Judge orders sheriff to stop blockading property used by protestors of Line 3 oil pipeline

A judge has ordered a northern Minnesota sheriff to stop blockading property used as a camp by Winona LaDuke and other environmental activists opposed to a controversial oil pipeline project.

On Friday, Hubbard County District Judge Jana Austad granted a temporary restraining order against Hubbard County Sheriff Cory Aukes and Hubbard County Land Commissioner Mark “Chip” Lohmeier.

Indigenous activists opposing the replacement of Enbridge’s Line 3 oil pipeline filed the civil complaint on July 16, arguing that a June 28 blockade of the camp near Menahga was a violation of private property rights, including, in particular, an easement covering the driveway to the property.

LaDuke was joined in the lawsuit by fellow plaintiff Tara Houska, the founder of the Giniw Collective, an Indigenous women-led environmental group. LaDuke is executive director of Honor the Earth.

Austad’s order bars Aukes from “barricading, obstructing or otherwise interfering with access to the disputed property” or threatening to arrest persons for coming to and from the camp.

“The alleged conduct of the Hubbard County Sheriff’s Department could also, if established, be a deprivation of constitutional rights,” Austad wrote.

The order does not restrict law enforcement’s ability “to interfere with access to the property, stop vehicles or people on the driveway or easement, pursuant to a valid warrant for criminal conduct.”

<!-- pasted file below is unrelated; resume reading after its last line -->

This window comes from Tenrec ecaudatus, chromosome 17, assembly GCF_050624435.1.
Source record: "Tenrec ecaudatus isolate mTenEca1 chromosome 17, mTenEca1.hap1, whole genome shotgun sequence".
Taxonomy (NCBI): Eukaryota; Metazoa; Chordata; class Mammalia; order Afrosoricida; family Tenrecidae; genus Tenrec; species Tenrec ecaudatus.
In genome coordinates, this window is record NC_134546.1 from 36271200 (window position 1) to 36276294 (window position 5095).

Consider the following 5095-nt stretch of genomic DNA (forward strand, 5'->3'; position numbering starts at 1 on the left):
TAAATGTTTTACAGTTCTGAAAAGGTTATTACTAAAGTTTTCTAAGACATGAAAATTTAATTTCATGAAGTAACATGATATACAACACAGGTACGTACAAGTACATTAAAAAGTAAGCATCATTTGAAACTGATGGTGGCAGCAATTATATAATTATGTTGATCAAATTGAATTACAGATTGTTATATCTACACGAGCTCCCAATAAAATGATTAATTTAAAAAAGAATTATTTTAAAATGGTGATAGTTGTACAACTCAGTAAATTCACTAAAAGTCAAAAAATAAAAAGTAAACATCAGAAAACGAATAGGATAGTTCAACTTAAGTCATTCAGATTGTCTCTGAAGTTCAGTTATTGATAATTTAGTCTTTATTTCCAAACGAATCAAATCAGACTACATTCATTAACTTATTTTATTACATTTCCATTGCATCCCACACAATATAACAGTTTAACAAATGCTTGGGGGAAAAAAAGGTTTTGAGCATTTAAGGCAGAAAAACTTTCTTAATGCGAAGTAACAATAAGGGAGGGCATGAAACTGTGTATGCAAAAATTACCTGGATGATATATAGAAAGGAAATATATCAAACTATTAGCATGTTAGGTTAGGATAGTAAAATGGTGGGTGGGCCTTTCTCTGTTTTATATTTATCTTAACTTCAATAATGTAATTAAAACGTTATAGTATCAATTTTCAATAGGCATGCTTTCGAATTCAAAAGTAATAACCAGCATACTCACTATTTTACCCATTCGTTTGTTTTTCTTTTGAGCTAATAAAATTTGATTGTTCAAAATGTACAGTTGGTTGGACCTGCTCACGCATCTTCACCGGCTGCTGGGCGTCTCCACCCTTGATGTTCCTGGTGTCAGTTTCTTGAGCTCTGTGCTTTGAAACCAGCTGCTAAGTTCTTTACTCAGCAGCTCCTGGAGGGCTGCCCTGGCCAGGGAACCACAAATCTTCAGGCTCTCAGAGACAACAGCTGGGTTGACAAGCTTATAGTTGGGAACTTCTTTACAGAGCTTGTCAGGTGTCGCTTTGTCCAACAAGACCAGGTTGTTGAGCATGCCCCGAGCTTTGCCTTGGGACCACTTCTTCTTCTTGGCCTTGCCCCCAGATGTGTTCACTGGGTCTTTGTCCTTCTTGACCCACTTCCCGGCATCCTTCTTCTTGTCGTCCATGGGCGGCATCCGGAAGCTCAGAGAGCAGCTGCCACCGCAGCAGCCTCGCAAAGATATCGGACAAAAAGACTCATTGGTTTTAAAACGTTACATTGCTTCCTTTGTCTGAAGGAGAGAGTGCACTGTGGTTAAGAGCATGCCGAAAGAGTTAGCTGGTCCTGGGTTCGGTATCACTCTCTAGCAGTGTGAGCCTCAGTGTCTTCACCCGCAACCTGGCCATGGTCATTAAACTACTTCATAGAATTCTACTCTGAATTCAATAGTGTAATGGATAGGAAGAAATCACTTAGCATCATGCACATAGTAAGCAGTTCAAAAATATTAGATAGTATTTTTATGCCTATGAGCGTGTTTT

According to the judge’s order, the parties have “a preexisting relationship in which LaDuke sought an easement across county tax-forfeited property. She was granted the easement by the Hubbard County Board and paid for that easement.”

Aukes said he will appeal the order, the Minneapolis Star Tribune reported.

Line 3 would carry Canadian tar sands oil and regular crude from Alberta and across North Dakota and Minnesota to Superior, Wis. The 1,000-mile pipeline is nearly done except for the Minnesota leg, which is more than halfway complete.

Opponents say the heavy oil would accelerate climate change and risk spills in lakes, wetlands and streams where Native Americans harvest wild rice, hunt, fish, and claim treaty rights. But Canada-based Enbridge says the replacement, made of stronger steel, will better protect the environment while restoring capacity and ensuring reliable deliveries to refineries.

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